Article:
Monday, September 27, 2010

To continue...

This rifle has the traditional 8 pointed star on the cheekpiece - lovely and ubiquitous.  Well, it can be lovely - it can be badly done too.  This one is a nice piece - a copy of the original.  Pretty straightforward inlay work.  The small acute angles in between the points are of course the thing you look at for quality work.  Have they been chipped off and reglued?  Or are they all in perfect place, denoting nice, slow, poorly paid work?  I didn't chip this inlet, if I remember correctly.  I used sheet silver (pure) instead of the probably more historically correct coin silver, which would have been the typical gunsmith's raw material for most silver inlays.  Coin silver is slightly more yellowish in color, and you learn to look for this.  

Looks naxty!  (with an x)  Lamp black all over the place, hasn't been filed and sanded down yet.  

As if the other view wasn't awful enough.  There's a certain charming honesty about this really nice, delicate inlay being held into the stock with a big wood screw.  He didn't try to hide his tracks - he just screwed it down.  I love it.  No pretensions.  

The vent pick inlay.  It houses (until you lose it in the leaves) a small metal pick to keep the touch hole open.  This rifle is about 1810-20, I believe, and we can see inlays creeping all over the stock, replacing the once common relief carving.  This is an exceptional rifle - it has both wonderful carving and great inlays, but on most of his competition there would have been thin, weak, vestigial carving and more and more inlays, some of them tasteless and graceless.  The old ways and skills, like the old smiths, were dying off.  Tastes were changing.  Even if you bought an expensive piece of furniture, it wouldn't be carved, it would have probably been inlaid with veneer and marquetry.  Things fall apart - the center cannot hold...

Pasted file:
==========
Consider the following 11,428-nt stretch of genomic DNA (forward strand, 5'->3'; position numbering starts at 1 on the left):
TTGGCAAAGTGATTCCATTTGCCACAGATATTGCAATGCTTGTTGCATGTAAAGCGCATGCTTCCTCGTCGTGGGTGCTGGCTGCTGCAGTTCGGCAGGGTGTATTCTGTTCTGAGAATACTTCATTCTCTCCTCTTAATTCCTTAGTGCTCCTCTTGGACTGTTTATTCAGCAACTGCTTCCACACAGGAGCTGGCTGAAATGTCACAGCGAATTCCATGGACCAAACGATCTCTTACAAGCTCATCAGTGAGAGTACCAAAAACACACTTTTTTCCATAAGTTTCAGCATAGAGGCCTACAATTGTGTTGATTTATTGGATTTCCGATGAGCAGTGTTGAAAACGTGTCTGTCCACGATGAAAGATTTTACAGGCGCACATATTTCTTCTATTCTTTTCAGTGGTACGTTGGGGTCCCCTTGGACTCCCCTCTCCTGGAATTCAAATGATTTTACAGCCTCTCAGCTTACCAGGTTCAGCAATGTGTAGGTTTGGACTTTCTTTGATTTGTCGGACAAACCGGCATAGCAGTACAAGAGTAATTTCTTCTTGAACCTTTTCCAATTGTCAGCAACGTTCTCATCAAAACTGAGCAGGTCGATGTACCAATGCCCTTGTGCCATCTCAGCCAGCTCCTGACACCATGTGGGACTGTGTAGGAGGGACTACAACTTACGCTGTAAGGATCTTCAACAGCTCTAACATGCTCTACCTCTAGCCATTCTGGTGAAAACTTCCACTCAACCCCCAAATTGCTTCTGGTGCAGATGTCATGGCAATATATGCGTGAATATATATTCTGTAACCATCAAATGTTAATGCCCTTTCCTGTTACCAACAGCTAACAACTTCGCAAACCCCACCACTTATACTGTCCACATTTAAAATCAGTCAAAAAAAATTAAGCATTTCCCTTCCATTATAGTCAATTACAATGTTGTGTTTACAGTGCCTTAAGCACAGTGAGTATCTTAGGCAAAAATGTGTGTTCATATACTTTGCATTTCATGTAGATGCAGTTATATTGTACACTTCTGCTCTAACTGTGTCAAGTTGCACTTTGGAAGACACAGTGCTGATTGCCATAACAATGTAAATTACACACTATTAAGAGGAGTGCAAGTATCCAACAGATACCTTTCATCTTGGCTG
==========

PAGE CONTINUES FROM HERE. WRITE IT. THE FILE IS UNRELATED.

Still not too shabby.  He knew his way around a rifle stock, that's for sure.  I sort of lied - the long east/west points on both the star and the vent pick inlay (which, on this gun, does not actually hold a vent pick - it just takes the place where carving used to be done) are held in place by small silver nails.  I didn't try to hide them too well because they're obvious on the original.  Once engraved, these guys will really whistle Yankee Doodle.

1 comment:

  1. Hello Ryan -
    I just discovered your blog today after reading a comment of yours on the American Longrifle forum. I have read all of your blog posts and very much enjoy your thought process and style of writing - I hope you keep it up!

    I also look forward to further images and descriptions related to the building of this longrifle. I am soon to embark on my first rifle build from a Jim Chambers kit, and very much look forward to it.